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JPE: Rody has bigger problems than Marcos

Juan Ponce Enrile and his wife Cristina pose beside a photo of themselves as newlyweds at their 60th wedding anniversary celebration last night. BERNARDO BATUIGAS

MANILA, Philippines — The architect of the original martial law during the Marcos dictatorship thinks President Duterte has heavier problems than Ferdinand Marcos.

 “Duterte might declare martial law because he has bigger problems now than Marcos. He has the communist insurgency, ISIS, a big drug problem, a vociferous opposition and the traditional problem of Mindanao,” former Senate president Juan Ponce Enrile said.

Enrile, possibly the country’s toughest political survivor, celebrated his 60th wedding anniversary last night with his wife Cristina Castañer at the private chapel in their Dasmariñas Village compound with family, friends and political allies including Imelda Marcos.

Cristina has had a front-row seat these past 60 years as her better half served in various capacities under seven presidencies.

Asked whether he would support Duterte if the president declares martial law, Enrile said: “Whether I support him or not, we will be under martial law if he declares it. What can I do? I will not oppose him. How can I, I’m no longer in politics? If they can’t find a different methodology to control the situation, he might declare martial law.”

He said he agreed with the President’s decision to declare Sept. 21 a holiday so people can “do their rallies,” but warned they should not destroy or hurt people or vandalize.

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“The police are an instrument of the state; if they violate their sworn duty and go out of line, they have to be brought to court. And that’s exactly what’s going on,” Enrile said.

On Marawi, he said the government would be lucky if it could solve the problem in one year.

“ISIS is a worldwide problem, that’s why I said the President has bigger problems than we encountered because back then (during Marcos’ time) the constabulary, which is now the PNP, and the military were consolidated under one department, which was under me,” Enrile, who was defense minister for 17 years, said.

“Our problems were the MNLF, CPP-NPA, that’s it. We didn’t have ISIS, we didn’t have the drug problem,” he added.

He also warned that “some people” wanted to bring to the Philippines “the North Korean ideology.”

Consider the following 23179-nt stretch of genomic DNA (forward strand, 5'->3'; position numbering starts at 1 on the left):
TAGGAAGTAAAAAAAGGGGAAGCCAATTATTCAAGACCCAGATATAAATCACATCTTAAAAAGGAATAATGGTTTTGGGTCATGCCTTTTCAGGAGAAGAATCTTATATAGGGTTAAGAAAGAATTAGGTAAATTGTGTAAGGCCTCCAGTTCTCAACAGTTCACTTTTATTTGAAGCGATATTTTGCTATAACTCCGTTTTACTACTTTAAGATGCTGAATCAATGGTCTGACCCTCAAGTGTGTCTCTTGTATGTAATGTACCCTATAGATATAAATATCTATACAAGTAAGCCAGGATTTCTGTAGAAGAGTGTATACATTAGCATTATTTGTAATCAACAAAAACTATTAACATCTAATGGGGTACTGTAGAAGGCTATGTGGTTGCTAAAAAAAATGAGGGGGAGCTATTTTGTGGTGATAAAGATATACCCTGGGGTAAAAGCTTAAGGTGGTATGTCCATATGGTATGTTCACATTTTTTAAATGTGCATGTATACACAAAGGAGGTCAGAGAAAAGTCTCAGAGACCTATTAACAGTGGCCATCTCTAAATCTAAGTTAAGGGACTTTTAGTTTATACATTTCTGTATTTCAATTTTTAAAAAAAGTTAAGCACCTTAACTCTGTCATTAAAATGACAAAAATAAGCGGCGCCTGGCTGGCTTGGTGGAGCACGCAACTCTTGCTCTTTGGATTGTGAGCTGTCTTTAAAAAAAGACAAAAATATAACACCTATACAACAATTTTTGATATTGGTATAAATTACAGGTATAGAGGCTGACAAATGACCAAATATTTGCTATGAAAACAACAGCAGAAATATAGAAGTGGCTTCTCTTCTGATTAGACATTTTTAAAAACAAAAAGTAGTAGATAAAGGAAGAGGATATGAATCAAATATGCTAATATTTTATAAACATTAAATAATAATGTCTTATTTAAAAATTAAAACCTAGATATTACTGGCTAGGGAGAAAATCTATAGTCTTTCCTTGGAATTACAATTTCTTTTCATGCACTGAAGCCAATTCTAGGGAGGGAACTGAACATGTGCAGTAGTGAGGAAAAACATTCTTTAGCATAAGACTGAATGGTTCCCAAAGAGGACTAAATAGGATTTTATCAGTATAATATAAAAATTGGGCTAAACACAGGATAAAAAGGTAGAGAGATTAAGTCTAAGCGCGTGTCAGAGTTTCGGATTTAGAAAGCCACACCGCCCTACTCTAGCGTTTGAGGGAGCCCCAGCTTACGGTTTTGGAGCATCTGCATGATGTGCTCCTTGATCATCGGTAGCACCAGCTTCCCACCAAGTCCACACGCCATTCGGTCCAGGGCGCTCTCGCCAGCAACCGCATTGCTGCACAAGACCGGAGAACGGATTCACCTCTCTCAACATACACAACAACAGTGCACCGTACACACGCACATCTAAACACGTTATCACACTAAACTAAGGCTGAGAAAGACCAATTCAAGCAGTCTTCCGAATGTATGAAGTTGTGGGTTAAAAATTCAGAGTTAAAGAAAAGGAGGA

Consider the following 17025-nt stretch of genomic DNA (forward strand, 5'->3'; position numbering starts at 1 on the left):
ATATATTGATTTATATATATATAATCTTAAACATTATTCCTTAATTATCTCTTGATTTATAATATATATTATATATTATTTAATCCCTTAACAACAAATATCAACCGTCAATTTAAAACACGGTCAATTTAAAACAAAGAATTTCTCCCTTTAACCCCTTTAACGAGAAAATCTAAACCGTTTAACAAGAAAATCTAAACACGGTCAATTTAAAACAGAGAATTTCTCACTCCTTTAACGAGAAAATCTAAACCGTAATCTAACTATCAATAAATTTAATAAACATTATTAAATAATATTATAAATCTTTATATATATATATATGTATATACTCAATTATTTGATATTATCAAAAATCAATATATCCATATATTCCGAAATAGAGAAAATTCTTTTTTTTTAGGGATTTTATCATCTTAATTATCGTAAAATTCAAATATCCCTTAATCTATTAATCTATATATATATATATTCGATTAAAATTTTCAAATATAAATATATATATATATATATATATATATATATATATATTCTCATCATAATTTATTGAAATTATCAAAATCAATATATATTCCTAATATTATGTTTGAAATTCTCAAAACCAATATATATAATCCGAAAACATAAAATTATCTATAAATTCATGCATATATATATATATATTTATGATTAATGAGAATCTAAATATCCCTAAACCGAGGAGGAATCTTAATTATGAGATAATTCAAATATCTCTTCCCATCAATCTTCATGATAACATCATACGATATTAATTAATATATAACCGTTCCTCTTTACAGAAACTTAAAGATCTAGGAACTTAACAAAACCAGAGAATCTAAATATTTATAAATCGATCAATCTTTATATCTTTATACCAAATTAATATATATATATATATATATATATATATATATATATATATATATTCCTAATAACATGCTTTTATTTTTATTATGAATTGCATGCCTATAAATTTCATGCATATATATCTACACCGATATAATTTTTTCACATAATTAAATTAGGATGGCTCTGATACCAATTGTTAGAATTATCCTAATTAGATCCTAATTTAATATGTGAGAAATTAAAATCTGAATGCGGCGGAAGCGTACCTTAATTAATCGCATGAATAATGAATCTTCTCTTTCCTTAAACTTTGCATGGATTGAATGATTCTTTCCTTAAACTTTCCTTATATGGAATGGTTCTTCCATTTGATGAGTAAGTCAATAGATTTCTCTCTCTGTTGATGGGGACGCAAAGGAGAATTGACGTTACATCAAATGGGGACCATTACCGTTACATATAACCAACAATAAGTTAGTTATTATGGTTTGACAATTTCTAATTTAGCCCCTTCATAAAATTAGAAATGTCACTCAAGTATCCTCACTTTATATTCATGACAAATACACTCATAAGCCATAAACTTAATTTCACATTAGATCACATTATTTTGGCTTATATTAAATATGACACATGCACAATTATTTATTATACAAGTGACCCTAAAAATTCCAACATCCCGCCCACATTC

When pressed who “they” is, he said: “The Marxists in this country, the CPP-NPA. Whoever holds the guns rules.”

“In a way you should be thankful that Duterte came because he’s now working to solve the drug problem, the criminality of the police or tulisan, ISIS and all these. At the age of 72! Would you rather live under a system like North Korea? That is the prototype of the system that some people want to install in this country,” Enrile said.

Looking back

In the presence of his wife Cristina, Enrile talked about how he won over the Spanish girl he met 62 years ago.

He was 31, she was 18. Two years later, armed with a Harvard masters of law degree, he married the Spanish colegiala he met at a party in Grace Park, Caloocan.

“He was mayabang (boastful),” Cristina Enrile said of their first meeting.

The couple has two children, Jack and Katrina, eight grandchildren and four great-grandchildren.

“It was my dad who wanted to celebrate their 60th because they didn’t have a party on their 50th,” their daughter Katrina said.

Of their early years, the 93-year-old senator said: “I was living in Malabon, she was living in Pasay and her mother was very strict. But like Frederick the Great, I conquer when I have to conquer.”

Cristina was raised in a strict Catholic family, while he described himself as “a promdi, hindi nagsisimba (from the province, does not go to Church),” and they had very different upbringing.

“At 33, I was like Christ crucified into marriage,” he quipped.

“I’m a homebody and I had my children,” she said, whose eldest child Jack was born a year after they got married.

“And now I have grandchildren and great-grandchildren, they give me happiness,” she said.

Their secret

“The secret is that we’re always together, we eat dinner together every night,” Cristina said, adding that she cooks everything for him except the Ilocano specialty pinakbet, which he does himself.

While Enrile’s past affairs are a matter of public knowledge, and alleged long-time girlfriend Gigi Reyes is in jail for her role in the pork barrel scam, he said “that’s all in the past.”

His wife said he has never said sorry in their 60 years of marriage but that she “would swat him with a fly swatter” about his girlfriends.

“I don’t think there’s any family in this country where the husband and wife have no quarrel,” he said. “When she gets irritated, I just keep quiet.”

Cristina has played the role of a political wife for the past 60 years, starting when he was a lawyer in private practice to when he was justice and defense minister under Marcos, and through his years as senator and his hospital arrest. She also served briefly as Philippine ambassador to the Holy See.

In their earlier years, she would shop for the household in Divisoria with a P300 budget a month, which was sufficient at the time, when they were living in Philamlife, Quezon City.

In the 1970s, they transferred to Dasmariñas Village in Makati, where Enrile had his own house built apart from the family home to house his books and for him to work.

“We were never separated,” he said.

When asked when and over what she did that made her almost give up on him, Cristina replied: “Never. Our marriage has been very good.”

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